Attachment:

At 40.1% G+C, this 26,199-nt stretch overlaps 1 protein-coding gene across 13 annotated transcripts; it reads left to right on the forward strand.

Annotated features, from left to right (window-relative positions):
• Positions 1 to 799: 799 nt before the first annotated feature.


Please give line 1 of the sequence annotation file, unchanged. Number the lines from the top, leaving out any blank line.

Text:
At 40.1% G+C, this 26,199-nt stretch overlaps 1 protein-coding gene across 13 annotated transcripts; it reads left to right on the forward strand.